Here is a copy of the November column that I submitted for "River Region's Journey" magazine.
The tone is unmistakable. We see it in the gestures made by drivers who feel like their fellow road warriors have gotten just a bit too close. We observe it in the children who show disrespect for parents and other authorities in their lives. We sense it on the athletic field, as the spirit of competition morphs into a spirit of outright cruelty. And then, there are those politicians who engage in mean-spirited attacks and change their focus from issues to personal nuances.
These examples, I believe are symptomatic of the type of society in which we’re living, where anger and rage have replaced honor and respect. But, it gives us as Christians a unique opportunity to provide a strong contrast to the behavioral norms that have developed, practicing the words of our Lord, as He told us to love our neighbor as ourselves.
I would like share a few principles on cultural civility, rooted in the Biblical ideals of the Golden Rule (which is not, “do unto others before they do it unto you”!) and the answer to the question, “who is my neighbor?”.
First, recognize that we have a unique opportunity. These are days in which the Scriptures can be tremendously relevant. In the midst of angry people and attitudes, we can reflect peace and longsuffering. People are upset these days over a wide range of circumstances, whether it be the economy, issues at home, or an overstressed schedule. To go against the grain and reflect the fruit of the Spirit can attract others to the presence of Christ within you.
A smile is an outward expression that cannot be underestimated. If I had to describe the general emotion of our culture today, I don’t think “happy” or “joyful” would be two of the adjectives I would use. A smile can be contagious, reflecting an attitude that stands in contrast to what many are experiencing these days.
Kind words diffuse emotional upheavals. I had the chance several months ago to talk with Dr. Gary Chapman, perhaps best known for his association with the 5 Love Languages. He lamented the lack of civility in our society, saying, “We’ve forgotten…how to dialogue and how to be civil to somebody, even if you disagree with what they’re saying.” Dr. Chapman essentially said we could recapture a sense of civility if we as Christians learn how to treat people kindly and courteously, and demonstrate all the other traits of love. In his book, Love as a Way of Life, he identifies 7 characteristics of authentic love: kindness, patience, forgiveness, humility, courtesy, generosity, and honesty. This conversation is posted on the Meeting House website at www.meetinghouseonline.info/download.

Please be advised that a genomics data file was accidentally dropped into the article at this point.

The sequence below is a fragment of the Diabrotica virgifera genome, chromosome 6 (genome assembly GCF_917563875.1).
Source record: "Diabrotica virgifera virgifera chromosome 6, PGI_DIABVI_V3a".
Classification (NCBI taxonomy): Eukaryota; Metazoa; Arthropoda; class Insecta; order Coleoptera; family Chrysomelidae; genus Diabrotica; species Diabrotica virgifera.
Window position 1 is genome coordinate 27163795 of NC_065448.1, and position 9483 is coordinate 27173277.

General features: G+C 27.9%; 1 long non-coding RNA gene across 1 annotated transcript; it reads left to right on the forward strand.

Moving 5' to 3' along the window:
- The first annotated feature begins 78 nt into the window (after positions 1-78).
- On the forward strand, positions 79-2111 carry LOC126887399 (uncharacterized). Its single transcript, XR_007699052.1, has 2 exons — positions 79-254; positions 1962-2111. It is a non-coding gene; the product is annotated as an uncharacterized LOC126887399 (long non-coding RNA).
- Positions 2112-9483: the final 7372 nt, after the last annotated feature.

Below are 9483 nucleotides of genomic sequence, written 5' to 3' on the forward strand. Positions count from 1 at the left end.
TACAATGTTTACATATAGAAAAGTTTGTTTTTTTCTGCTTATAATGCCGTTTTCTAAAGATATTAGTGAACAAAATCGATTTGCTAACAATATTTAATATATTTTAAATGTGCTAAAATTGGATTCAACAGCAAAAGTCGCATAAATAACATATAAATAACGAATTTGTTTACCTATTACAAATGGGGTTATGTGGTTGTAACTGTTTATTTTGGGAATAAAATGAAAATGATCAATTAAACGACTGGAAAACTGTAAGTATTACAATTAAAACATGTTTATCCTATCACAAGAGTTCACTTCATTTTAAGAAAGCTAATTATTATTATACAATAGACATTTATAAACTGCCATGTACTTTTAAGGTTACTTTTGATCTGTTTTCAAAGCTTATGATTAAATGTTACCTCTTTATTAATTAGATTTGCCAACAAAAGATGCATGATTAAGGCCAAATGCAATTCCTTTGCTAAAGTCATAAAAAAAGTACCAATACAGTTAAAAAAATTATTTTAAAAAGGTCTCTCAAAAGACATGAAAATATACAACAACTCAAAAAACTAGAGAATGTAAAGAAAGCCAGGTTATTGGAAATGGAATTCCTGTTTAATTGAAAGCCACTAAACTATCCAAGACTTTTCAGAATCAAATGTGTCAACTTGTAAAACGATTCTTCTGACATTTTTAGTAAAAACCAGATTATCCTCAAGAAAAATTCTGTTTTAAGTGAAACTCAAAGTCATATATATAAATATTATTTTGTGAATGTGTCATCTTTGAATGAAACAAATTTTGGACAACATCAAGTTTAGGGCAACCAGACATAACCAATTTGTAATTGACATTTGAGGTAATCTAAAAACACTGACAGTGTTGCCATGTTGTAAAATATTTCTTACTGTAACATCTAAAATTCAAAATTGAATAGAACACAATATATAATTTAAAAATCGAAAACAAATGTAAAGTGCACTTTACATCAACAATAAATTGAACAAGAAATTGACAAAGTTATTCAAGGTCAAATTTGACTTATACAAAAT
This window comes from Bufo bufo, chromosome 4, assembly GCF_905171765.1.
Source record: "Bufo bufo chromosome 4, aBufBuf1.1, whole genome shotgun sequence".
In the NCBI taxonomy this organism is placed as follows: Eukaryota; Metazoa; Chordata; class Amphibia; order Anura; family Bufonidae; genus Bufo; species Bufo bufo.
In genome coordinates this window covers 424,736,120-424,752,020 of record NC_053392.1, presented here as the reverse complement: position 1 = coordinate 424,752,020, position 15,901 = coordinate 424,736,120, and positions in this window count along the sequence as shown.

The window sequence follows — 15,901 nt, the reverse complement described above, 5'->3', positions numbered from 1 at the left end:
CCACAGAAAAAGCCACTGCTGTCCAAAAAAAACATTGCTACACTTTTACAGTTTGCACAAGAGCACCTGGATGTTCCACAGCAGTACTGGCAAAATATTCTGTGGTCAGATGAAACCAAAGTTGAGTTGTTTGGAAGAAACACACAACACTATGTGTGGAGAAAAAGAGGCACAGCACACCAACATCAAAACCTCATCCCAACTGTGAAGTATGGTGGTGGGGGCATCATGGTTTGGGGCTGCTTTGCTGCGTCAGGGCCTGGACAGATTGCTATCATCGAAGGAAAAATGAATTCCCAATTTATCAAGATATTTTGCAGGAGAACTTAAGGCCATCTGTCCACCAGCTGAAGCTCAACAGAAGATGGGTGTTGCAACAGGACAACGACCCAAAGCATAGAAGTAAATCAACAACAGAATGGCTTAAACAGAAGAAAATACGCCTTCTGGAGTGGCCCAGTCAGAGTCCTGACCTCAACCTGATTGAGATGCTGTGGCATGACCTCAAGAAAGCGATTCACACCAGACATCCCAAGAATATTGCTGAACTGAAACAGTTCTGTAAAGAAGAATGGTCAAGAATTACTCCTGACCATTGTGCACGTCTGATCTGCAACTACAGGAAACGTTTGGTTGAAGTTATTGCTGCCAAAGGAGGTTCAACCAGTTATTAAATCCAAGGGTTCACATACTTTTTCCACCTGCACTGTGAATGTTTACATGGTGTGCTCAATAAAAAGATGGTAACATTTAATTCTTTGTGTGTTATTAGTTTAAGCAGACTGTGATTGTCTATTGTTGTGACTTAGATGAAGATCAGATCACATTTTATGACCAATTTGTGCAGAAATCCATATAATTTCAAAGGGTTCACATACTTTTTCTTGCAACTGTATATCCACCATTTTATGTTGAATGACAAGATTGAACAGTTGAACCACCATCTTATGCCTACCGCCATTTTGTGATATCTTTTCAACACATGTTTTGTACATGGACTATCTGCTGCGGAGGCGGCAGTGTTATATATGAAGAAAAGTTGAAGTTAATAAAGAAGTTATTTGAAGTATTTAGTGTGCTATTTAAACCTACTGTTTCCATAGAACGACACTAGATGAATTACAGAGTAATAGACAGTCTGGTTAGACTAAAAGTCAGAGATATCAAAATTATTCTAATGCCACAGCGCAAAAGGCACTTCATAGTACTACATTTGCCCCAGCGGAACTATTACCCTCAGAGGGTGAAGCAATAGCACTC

Acts of kindness are living examples of Christ’s mercy. I believe that the faith walk is more than just talking the talk, but it involves walking in Christ’s steps. I think we practice His love and mercy by not only toning down our rhetoric and choosing our words carefully, but also engaging the culture by doing acts that back up our words.
Be intentional about people to whom you can lend a helping hand.
Last year, I interviewed Dr. Crawford Loritts, Senior Pastor of Fellowship Bible Church in the Atlanta area. Several years ago, after concluding a series on giving, church members were given a total of $30,000 in small bills to use in a “Kingdom Assignment”. The people were told to invest the money in advancing the cause of the gospel. Dr. Loritts said that, “God did some remarkable things”. Examples included families giving out packets to the homeless in downtown Atlanta, providing an eye exam and glasses for a special needs child in a single-parent situation, drilling wells in Third World countries, and the purchase of an ad for a website for prayer – the word of that purchase spread through the newspaper office and landed the church on the front page of the newspaper!! I believe that we can identify special people and projects, in addition to being ready in and out of season to reflect His nature.
And, remember, you are an ambassador for Christ. Our family has learned this in special ways over the last few months. The four of us went on a missions trip to North Carolina to help in the building of a camp that will serve inner city youth. We participated in a service day with our church, and helped paint a house and do other chores at a special lady’s house. Plus, my wife and daughter ministered to the fair workers by assisting in serving them breakfast. It is in serving that we begin to lose ourselves and truly love our neighbors, and that brings joy to us personally and spreads the light of Christ to a world that needs to see the difference that is in us.
The interview with Crawford Loritts, to which I referred in the column, can also be found at www.meetinghouseonline.info/download.